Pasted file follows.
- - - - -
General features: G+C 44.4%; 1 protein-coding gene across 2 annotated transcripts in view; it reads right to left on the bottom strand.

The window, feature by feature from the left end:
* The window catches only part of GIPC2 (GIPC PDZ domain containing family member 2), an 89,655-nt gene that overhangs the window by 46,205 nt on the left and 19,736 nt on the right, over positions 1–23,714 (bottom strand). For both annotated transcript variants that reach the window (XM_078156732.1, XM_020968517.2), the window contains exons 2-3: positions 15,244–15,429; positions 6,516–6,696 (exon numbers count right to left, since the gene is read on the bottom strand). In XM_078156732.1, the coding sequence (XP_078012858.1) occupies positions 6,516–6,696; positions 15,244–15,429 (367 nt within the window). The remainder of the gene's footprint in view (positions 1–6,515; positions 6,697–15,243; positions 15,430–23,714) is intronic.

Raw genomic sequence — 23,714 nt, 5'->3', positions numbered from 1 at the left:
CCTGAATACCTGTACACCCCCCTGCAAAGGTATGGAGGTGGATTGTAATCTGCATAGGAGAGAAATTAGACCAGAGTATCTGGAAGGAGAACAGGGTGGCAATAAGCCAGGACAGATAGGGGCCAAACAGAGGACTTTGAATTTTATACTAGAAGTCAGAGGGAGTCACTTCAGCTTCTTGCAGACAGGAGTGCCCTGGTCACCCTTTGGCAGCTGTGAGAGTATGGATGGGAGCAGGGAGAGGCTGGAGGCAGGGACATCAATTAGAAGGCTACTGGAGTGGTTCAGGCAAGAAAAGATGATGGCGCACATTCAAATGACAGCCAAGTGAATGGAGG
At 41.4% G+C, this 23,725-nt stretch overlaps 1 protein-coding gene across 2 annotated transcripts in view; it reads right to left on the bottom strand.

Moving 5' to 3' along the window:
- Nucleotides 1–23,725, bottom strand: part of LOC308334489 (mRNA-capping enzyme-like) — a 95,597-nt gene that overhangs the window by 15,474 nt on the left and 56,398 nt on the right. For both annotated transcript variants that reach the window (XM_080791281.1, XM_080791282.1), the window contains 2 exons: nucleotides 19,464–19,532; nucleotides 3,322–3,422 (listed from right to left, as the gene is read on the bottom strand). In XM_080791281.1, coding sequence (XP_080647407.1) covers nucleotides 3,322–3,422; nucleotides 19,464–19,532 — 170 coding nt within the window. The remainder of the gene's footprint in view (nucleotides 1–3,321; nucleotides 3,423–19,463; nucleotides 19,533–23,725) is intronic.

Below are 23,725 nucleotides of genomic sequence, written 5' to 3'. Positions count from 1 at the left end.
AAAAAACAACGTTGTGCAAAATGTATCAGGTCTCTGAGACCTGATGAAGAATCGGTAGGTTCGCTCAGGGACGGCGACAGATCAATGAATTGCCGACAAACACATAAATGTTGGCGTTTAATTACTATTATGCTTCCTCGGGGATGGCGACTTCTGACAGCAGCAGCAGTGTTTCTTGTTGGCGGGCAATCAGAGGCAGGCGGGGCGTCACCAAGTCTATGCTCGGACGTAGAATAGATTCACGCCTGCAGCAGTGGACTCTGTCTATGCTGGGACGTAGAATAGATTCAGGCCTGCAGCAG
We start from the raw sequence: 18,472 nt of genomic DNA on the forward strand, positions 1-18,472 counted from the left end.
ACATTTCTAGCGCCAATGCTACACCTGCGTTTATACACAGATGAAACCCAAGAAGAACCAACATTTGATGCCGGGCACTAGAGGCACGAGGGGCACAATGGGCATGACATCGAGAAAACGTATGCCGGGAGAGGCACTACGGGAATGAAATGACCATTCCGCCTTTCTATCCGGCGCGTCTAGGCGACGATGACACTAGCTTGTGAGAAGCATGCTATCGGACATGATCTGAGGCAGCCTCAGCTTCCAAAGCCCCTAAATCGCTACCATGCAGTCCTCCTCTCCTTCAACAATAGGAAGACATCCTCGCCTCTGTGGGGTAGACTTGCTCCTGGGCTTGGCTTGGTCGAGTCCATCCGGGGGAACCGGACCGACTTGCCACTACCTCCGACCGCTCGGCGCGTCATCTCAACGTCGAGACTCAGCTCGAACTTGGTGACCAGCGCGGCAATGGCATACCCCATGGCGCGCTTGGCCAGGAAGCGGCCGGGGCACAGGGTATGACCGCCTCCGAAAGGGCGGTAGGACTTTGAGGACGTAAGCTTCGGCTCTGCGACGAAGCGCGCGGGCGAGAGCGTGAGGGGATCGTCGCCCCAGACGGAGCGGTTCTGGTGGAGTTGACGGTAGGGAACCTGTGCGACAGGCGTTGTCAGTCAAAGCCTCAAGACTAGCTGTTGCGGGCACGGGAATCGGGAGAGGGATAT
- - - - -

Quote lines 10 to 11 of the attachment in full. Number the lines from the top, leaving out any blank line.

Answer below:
AAAAAACAACGTTGTGCAAAATGTATCAGGTCTCTGAGACCTGATGAAGAATCGGTAGGTTCGCTCAGGGACGGCGACAGATCAATGAATTGCCGACAAACACATAAATGTTGGCGTTTAATTACTATTATGCTTCCTCGGGGATGGCGACTTCTGACAGCAGCAGCAGTGTTTCTTGTTGGCGGGCAATCAGAGGCAGGCGGGGCGTCACCAAGTCTATGCTCGGACGTAGAATAGATTCACGCCTGCAGCAGTGGACTCTGTCTATGCTGGGACGTAGAATAGATTCAGGCCTGCAGCAG
We start from the raw sequence: 18,472 nt of genomic DNA on the forward strand, positions 1-18,472 counted from the left end.